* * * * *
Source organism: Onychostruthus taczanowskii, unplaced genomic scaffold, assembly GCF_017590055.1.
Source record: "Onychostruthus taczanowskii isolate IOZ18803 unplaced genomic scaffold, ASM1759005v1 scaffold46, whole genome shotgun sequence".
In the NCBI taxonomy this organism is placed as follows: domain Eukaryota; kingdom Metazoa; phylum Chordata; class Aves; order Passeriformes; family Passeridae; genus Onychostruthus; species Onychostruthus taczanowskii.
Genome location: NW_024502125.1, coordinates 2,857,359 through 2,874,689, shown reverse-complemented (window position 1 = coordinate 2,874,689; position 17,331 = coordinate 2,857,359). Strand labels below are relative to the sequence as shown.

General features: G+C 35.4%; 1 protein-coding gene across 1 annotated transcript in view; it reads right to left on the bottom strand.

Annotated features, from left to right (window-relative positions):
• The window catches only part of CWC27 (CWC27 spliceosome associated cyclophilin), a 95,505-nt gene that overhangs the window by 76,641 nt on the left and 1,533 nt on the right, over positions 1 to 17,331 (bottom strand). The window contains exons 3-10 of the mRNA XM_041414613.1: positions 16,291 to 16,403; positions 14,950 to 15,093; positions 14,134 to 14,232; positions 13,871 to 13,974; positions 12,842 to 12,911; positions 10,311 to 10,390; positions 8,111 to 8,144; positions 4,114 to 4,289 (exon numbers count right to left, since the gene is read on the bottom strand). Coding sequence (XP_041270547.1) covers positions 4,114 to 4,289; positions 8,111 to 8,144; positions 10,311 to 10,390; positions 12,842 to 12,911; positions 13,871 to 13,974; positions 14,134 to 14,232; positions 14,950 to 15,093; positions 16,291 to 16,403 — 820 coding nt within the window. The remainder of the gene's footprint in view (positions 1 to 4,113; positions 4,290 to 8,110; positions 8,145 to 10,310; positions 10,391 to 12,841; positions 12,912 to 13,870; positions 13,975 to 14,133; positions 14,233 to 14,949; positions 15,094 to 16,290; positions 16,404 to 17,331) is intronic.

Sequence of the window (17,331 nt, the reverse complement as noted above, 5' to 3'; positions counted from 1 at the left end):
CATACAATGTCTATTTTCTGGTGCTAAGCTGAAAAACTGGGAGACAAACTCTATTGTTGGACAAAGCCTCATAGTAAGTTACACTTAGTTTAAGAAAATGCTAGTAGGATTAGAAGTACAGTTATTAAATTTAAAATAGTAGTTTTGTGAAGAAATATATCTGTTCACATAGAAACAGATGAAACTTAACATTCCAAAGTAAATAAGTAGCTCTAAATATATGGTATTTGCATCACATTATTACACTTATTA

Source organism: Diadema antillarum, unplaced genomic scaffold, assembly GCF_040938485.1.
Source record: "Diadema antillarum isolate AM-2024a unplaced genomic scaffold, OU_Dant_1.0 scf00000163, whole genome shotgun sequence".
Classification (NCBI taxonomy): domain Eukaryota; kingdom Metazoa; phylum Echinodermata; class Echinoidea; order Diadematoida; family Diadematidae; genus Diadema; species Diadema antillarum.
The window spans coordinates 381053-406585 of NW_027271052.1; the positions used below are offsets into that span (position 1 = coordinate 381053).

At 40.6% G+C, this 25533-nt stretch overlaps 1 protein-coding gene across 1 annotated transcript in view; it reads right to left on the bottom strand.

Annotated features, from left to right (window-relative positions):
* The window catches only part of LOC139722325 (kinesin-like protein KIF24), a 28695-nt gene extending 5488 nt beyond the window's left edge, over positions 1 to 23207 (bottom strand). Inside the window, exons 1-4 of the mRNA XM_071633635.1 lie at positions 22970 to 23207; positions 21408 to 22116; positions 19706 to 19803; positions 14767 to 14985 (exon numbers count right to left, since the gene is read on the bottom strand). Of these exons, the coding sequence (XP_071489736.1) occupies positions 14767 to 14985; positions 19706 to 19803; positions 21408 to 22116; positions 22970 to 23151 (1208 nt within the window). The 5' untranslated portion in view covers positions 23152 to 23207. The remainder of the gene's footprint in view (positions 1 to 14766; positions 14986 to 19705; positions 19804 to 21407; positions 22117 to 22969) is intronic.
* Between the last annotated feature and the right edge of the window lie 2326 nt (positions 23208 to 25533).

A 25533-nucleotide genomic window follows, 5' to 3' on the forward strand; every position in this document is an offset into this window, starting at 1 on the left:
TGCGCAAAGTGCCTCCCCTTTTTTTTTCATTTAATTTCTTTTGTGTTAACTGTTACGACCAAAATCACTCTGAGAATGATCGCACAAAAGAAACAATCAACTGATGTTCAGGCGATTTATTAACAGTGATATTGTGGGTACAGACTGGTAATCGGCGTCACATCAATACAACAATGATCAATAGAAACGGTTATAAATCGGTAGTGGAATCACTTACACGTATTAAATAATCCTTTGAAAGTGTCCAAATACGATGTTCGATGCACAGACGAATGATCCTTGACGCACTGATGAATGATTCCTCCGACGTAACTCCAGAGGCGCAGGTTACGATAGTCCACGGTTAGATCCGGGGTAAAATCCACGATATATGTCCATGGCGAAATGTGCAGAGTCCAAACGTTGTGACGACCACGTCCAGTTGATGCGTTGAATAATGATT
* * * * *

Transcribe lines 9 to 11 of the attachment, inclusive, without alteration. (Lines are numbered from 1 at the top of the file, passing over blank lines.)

CATACAATGTCTATTTTCTGGTGCTAAGCTGAAAAACTGGGAGACAAACTCTATTGTTGGACAAAGCCTCATAGTAAGTTACACTTAGTTTAAGAAAATGCTAGTAGGATTAGAAGTACAGTTATTAAATTTAAAATAGTAGTTTTGTGAAGAAATATATCTGTTCACATAGAAACAGATGAAACTTAACATTCCAAAGTAAATAAGTAGCTCTAAATATATGGTATTTGCATCACATTATTACACTTATTA

Source organism: Diadema antillarum, unplaced genomic scaffold, assembly GCF_040938485.1.
Source record: "Diadema antillarum isolate AM-2024a unplaced genomic scaffold, OU_Dant_1.0 scf00000163, whole genome shotgun sequence".